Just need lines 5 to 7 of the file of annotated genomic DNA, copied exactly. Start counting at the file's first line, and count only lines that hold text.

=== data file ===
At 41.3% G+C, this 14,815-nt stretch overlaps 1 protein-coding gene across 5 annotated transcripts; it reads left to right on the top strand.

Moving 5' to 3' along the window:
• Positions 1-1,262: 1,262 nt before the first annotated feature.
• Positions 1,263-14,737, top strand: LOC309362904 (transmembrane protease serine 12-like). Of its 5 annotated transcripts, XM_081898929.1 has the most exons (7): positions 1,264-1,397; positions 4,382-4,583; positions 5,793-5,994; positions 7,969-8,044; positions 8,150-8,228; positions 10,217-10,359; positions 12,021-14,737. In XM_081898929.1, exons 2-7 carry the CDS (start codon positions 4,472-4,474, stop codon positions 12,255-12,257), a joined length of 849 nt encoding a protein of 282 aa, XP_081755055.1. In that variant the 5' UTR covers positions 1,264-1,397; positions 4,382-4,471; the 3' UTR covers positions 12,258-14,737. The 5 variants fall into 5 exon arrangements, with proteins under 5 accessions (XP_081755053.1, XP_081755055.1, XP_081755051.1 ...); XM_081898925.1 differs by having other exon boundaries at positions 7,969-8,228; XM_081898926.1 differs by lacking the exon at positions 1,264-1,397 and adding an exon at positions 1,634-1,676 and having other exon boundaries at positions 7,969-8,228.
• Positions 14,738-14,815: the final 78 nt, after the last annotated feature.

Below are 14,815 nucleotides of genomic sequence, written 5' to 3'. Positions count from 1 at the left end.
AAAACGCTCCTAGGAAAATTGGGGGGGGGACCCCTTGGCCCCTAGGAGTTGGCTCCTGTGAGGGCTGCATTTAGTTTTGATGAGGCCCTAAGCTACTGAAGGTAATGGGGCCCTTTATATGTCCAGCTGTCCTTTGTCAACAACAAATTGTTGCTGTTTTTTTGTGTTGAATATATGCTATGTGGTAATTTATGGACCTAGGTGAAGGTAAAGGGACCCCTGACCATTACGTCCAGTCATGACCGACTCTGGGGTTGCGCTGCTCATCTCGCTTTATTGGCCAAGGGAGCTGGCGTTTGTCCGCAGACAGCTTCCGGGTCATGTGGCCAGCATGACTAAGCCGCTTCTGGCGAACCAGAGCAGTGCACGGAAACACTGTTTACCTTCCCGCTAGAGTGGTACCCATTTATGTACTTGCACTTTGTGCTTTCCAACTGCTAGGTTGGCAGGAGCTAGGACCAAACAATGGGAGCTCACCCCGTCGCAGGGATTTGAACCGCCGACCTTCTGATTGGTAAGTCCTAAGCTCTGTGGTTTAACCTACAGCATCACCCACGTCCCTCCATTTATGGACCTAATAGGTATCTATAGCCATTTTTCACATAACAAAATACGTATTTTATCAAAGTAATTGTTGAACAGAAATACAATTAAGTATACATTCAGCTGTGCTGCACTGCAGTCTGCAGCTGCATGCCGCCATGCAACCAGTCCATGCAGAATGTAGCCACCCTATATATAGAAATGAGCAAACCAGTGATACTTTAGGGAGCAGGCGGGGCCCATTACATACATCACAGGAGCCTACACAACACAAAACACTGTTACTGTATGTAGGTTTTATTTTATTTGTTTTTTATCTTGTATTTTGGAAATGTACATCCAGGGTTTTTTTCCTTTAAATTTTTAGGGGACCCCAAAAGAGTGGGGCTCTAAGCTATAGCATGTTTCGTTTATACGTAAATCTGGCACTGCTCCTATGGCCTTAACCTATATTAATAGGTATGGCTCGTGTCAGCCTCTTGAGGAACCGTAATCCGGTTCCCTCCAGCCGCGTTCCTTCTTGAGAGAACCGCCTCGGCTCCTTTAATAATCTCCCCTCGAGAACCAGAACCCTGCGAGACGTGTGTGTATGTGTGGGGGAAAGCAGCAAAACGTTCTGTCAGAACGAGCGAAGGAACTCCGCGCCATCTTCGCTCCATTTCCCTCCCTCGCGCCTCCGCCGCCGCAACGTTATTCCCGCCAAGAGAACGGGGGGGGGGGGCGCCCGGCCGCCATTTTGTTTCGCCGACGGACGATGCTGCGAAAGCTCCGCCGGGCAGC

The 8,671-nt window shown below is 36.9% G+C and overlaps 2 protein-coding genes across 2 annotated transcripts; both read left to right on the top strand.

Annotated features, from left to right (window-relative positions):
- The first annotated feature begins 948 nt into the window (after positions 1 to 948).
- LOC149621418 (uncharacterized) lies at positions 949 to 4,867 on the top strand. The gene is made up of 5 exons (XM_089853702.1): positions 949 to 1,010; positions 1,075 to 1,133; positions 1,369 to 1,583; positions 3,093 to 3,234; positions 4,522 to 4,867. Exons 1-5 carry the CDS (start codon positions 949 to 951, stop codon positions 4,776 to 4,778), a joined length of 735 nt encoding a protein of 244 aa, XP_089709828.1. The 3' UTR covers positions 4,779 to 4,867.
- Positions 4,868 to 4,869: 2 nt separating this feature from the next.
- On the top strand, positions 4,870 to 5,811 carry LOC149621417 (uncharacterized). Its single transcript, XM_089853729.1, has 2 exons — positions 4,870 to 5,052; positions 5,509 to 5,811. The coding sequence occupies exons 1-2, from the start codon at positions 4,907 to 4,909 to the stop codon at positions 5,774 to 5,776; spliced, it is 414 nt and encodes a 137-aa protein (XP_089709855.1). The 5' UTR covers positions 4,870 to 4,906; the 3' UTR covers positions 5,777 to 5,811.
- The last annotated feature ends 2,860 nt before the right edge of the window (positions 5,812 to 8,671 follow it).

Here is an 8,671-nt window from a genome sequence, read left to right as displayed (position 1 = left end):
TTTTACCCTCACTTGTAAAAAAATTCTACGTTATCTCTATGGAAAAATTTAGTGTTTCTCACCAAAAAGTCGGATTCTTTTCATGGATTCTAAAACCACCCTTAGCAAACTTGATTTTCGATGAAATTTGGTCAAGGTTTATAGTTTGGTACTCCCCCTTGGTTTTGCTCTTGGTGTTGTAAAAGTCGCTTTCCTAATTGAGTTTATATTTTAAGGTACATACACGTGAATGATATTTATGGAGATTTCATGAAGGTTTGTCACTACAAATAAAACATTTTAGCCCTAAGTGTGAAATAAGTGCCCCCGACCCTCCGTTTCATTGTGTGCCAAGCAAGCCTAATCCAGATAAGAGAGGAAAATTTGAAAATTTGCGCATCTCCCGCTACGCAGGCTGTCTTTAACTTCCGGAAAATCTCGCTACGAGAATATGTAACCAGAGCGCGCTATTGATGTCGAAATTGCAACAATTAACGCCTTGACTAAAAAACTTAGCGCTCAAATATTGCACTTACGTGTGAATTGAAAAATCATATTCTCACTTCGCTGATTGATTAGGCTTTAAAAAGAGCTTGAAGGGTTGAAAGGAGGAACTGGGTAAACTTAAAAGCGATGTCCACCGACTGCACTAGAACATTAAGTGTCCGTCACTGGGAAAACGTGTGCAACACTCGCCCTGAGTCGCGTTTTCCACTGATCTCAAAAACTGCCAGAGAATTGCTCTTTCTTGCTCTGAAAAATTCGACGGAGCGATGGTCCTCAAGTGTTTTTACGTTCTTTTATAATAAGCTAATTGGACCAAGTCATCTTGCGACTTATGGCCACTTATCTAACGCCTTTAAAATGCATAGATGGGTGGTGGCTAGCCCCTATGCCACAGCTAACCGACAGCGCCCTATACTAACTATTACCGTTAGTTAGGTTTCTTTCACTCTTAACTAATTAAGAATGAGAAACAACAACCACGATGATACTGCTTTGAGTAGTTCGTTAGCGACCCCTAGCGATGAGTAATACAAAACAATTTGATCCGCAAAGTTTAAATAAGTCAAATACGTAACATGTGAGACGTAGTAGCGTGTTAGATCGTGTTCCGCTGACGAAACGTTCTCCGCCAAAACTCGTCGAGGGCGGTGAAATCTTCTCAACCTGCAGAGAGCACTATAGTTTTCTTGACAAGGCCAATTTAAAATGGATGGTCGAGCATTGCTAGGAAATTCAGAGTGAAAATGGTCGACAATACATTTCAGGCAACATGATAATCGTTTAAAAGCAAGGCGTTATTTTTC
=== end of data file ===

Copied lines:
• Positions 14,738-14,815: the final 78 nt, after the last annotated feature.

Below are 14,815 nucleotides of genomic sequence, written 5' to 3'. Positions count from 1 at the left end.
AAAACGCTCCTAGGAAAATTGGGGGGGGGACCCCTTGGCCCCTAGGAGTTGGCTCCTGTGAGGGCTGCATTTAGTTTTGATGAGGCCCTAAGCTACTGAAGGTAATGGGGCCCTTTATATGTCCAGCTGTCCTTTGTCAACAACAAATTGTTGCTGTTTTTTTGTGTTGAATATATGCTATGTGGTAATTTATGGACCTAGGTGAAGGTAAAGGGACCCCTGACCATTACGTCCAGTCATGACCGACTCTGGGGTTGCGCTGCTCATCTCGCTTTATTGGCCAAGGGAGCTGGCGTTTGTCCGCAGACAGCTTCCGGGTCATGTGGCCAGCATGACTAAGCCGCTTCTGGCGAACCAGAGCAGTGCACGGAAACACTGTTTACCTTCCCGCTAGAGTGGTACCCATTTATGTACTTGCACTTTGTGCTTTCCAACTGCTAGGTTGGCAGGAGCTAGGACCAAACAATGGGAGCTCACCCCGTCGCAGGGATTTGAACCGCCGACCTTCTGATTGGTAAGTCCTAAGCTCTGTGGTTTAACCTACAGCATCACCCACGTCCCTCCATTTATGGACCTAATAGGTATCTATAGCCATTTTTCACATAACAAAATACGTATTTTATCAAAGTAATTGTTGAACAGAAATACAATTAAGTATACATTCAGCTGTGCTGCACTGCAGTCTGCAGCTGCATGCCGCCATGCAACCAGTCCATGCAGAATGTAGCCACCCTATATATAGAAATGAGCAAACCAGTGATACTTTAGGGAGCAGGCGGGGCCCATTACATACATCACAGGAGCCTACACAACACAAAACACTGTTACTGTATGTAGGTTTTATTTTATTTGTTTTTTATCTTGTATTTTGGAAATGTACATCCAGGGTTTTTTTCCTTTAAATTTTTAGGGGACCCCAAAAGAGTGGGGCTCTAAGCTATAGCATGTTTCGTTTATACGTAAATCTGGCACTGCTCCTATGGCCTTAACCTATATTAATAGGTATGGCTCGTGTCAGCCTCTTGAGGAACCGTAATCCGGTTCCCTCCAGCCGCGTTCCTTCTTGAGAGAACCGCCTCGGCTCCTTTAATAATCTCCCCTCGAGAACCAGAACCCTGCGAGACGTGTGTGTATGTGTGGGGGAAAGCAGCAAAACGTTCTGTCAGAACGAGCGAAGGAACTCCGCGCCATCTTCGCTCCATTTCCCTCCCTCGCGCCTCCGCCGCCGCAACGTTATTCCCGCCAAGAGAACGGGGGGGGGGGGCGCCCGGCCGCCATTTTGTTTCGCCGACGGACGATGCTGCGAAAGCTCCGCCGGGCAGC